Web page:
Let's analyze the ECG. It comes from a pacemaker patient whose pacemaker was briefly switched to VVI at 30 bpm due to a stimulation threshold test. The first 3 beats show a sinus rhythm with a frequency of approx. 40 bpm. This is followed by a premature ventricular contraction (PVC). The P wave of the next sinus node beat lands exactly on the T of the PVC. This cannot be conducted to the ventricles, either because the ventricular myocardium is still unexcitable or the PVC has conducted retrogradely into the AV node and this is therefore still refractory.
Many people are considerably unsettled by ECG recordings from smart watches. However, smartwatch ECGs can be helpful in the diagnosis of paroxysmal atrial fibrillation. Here. you can see an example. It is a 1-channel ECG that corresponds to lead I. Initially there is an irregular fast pulse without P waves, which corresponds to a tachyarrhythmia in atrial fibrillation. At the end of the first line, after a very short pause, there is sinus rhythm. In the third line you see a short SVT over 3 beats, then SR again. The QRS complex is widened to over 120 ms.
There are several differential diagnoses in the presence of broad-complex tachycardia. The most common cause of wide-complex tachycardia is ventricular tachycardia. In 2nd place is sinus tachycardia/supraventricular tachycardia with aberrant conduction or preexisting bundle branch block.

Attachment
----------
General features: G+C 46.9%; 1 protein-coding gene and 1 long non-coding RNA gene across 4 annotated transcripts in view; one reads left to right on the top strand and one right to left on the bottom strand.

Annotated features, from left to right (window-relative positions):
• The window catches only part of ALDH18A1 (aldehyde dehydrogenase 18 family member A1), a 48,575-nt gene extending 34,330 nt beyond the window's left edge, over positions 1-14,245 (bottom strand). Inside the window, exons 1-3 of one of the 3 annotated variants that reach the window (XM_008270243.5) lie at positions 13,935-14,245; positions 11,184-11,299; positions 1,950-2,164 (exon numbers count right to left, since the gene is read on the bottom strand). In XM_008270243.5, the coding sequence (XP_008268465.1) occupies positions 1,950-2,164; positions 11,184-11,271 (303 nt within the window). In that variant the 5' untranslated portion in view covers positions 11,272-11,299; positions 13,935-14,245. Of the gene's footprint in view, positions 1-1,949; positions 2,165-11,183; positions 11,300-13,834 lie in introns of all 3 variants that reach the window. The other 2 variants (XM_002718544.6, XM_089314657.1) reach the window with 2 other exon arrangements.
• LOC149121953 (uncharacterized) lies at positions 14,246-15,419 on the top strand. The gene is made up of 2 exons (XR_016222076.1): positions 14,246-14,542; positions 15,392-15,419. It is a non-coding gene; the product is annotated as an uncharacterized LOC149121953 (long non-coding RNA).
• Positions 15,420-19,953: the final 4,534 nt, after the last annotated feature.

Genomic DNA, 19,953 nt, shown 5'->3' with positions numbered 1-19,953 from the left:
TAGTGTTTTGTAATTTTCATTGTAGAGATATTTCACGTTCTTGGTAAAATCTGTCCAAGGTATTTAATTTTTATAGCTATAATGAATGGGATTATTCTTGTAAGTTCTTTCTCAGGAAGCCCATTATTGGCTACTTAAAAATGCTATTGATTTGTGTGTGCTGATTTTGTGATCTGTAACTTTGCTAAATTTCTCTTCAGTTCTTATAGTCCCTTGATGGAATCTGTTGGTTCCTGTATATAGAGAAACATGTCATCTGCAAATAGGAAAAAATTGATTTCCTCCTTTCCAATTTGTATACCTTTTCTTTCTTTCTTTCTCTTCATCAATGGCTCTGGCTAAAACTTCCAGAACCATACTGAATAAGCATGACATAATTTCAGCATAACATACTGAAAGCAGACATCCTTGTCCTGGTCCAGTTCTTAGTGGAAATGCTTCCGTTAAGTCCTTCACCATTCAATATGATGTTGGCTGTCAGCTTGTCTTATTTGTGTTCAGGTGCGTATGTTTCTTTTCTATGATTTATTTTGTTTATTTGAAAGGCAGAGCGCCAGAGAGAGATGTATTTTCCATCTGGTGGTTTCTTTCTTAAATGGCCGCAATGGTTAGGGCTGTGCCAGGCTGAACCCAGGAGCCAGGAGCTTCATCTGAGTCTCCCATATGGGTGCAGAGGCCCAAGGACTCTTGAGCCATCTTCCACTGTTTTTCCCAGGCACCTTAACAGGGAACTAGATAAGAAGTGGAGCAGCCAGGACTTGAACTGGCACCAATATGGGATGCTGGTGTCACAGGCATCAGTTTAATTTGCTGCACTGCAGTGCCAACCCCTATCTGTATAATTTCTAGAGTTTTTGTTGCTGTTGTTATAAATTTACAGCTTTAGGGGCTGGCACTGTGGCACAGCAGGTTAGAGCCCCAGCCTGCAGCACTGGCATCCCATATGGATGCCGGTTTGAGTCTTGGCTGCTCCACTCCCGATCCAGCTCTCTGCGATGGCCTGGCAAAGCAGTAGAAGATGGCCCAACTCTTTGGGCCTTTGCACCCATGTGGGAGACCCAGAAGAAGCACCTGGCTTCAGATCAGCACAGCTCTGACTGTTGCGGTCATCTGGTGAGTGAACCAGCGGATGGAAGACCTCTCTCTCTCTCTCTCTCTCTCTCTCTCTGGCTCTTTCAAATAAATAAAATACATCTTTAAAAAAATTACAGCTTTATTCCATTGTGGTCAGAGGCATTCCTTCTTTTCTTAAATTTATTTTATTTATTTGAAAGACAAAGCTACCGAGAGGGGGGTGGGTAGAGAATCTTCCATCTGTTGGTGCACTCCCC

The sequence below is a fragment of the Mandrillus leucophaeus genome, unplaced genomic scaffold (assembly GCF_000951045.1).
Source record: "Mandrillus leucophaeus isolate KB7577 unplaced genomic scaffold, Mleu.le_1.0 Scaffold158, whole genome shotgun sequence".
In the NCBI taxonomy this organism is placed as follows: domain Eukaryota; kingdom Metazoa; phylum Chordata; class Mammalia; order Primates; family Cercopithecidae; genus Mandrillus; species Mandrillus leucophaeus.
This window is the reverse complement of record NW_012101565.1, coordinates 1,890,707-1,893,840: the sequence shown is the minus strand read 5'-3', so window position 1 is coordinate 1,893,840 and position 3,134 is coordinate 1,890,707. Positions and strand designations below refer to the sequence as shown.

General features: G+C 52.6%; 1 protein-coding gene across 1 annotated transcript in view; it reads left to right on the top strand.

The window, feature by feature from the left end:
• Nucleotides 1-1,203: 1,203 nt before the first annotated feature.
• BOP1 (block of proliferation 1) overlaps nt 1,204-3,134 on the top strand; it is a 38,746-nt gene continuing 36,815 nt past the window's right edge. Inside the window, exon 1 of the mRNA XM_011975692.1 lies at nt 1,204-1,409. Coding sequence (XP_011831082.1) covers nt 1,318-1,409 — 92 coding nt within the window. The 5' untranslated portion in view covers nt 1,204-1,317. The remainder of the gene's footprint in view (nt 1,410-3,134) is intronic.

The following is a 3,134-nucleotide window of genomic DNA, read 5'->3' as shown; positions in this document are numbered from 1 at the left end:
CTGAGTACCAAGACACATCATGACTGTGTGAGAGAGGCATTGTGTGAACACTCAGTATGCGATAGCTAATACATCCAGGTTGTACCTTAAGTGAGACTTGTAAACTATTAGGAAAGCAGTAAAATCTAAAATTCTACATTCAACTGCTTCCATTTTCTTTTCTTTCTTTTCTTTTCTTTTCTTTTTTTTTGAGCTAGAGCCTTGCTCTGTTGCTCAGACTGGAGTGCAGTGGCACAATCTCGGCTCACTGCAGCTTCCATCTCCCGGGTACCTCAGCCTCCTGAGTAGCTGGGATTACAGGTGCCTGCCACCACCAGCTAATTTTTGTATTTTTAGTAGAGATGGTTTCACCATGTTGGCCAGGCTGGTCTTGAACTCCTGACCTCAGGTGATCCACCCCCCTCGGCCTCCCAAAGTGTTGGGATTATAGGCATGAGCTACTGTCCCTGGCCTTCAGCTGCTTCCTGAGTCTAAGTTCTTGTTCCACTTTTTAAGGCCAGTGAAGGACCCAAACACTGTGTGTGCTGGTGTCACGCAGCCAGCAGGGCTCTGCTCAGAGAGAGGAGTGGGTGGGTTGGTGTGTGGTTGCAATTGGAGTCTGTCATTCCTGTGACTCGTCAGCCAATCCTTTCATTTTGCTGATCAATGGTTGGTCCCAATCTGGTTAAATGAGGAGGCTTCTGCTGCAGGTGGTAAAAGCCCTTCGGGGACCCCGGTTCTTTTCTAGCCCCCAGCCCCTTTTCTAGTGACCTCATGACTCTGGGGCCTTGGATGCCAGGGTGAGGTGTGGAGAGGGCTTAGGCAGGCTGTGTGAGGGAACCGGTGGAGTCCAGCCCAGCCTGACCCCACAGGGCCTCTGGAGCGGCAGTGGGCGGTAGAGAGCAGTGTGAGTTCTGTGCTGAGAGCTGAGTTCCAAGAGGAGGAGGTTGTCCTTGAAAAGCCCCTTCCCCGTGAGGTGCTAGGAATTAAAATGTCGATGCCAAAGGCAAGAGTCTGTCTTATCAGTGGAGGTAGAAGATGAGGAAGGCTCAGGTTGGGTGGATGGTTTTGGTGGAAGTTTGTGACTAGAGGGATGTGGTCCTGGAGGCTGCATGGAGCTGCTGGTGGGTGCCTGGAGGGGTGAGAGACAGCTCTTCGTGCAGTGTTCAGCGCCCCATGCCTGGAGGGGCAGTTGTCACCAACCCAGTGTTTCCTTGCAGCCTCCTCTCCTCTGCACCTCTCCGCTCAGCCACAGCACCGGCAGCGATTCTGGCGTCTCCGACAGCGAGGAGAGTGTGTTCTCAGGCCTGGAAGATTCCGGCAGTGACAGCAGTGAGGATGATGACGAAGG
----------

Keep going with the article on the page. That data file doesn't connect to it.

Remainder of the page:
Why is this a right bundle branch block? We see a SR with broad QRS complexes (more than 120 ms). These are positive in the rightward leads III and especially in V1 and V2. In the more leftward leads I, aVL, V4-V6 there are clear S waves. This is a typical RBBB pattern.
Why is this a left bundle branch block? We see a SR with broad QRS complexes (more than 120 ms). These are positive in the leftward leads I and aVL and in V5 and V6. In the more rightward leads III, aVR, and V1-V3, the QRS complexes are predominantly negative with deep S waves. This is a typical LBBB pattern.
18-year-old male; palpitations lasting hours, beginning at the age of 10. What arrhythmia is present? Let's first consider the heart rate: with a heart rate of 194 beats/min, the heart rate is too low for atrial flutter (1:1) (except in patients who have been pre-treated with medication), and the rate would be unusually high for atrial flutter with 2:1 conduction. Due to the regularity of the heart rhythm, atrial fibrillation can also be ruled out. This leaves atrial tachycardia, junctional tachycardia, AVNRT, and AVRT as possibilities.
A common cause of pauses and bradycardia are non-conducted PACs, which generally do not require treatment. Therefore, it is important to differentiate between pauses or bradycardia that require treatment.
This EKG shows a sinus rhythm with ventricular bigeminy and retrograde conduction leading to retrograde depolarization of the sinus node, resulting in a longer pause (sinus node reset).
Then, a polymorphic ventricular tachycardia occurs over 7 beats. The QT interval of the sinus beats does not appear prolonged, thus ruling out Torsades de Pointes tachycardia. The most likely cause of this type of polymorphic ventricular tachycardia during a stress EKG is cardiac ischemia/coronary artery disease.
This EKG shows the classic features of sick sinus syndrome. Initially, there is an accelerated atrial rhythm/atrial tachycardia. After a pre-automatic pause of 2609 ms, a ventricular premature beat occurs, followed by a junctional escape rhythm. Pre-automatic pause is a pause after a tachycardia and before an automatic rhythm, like sinus rhythm or, in this case, junctional escape rhythm. Therefore, there is an alternation between tachycardic phases and very bradycardic rhythms, the classic bradycardia/tachycardia syndrome. Paper speed is 12.5 mm/sec.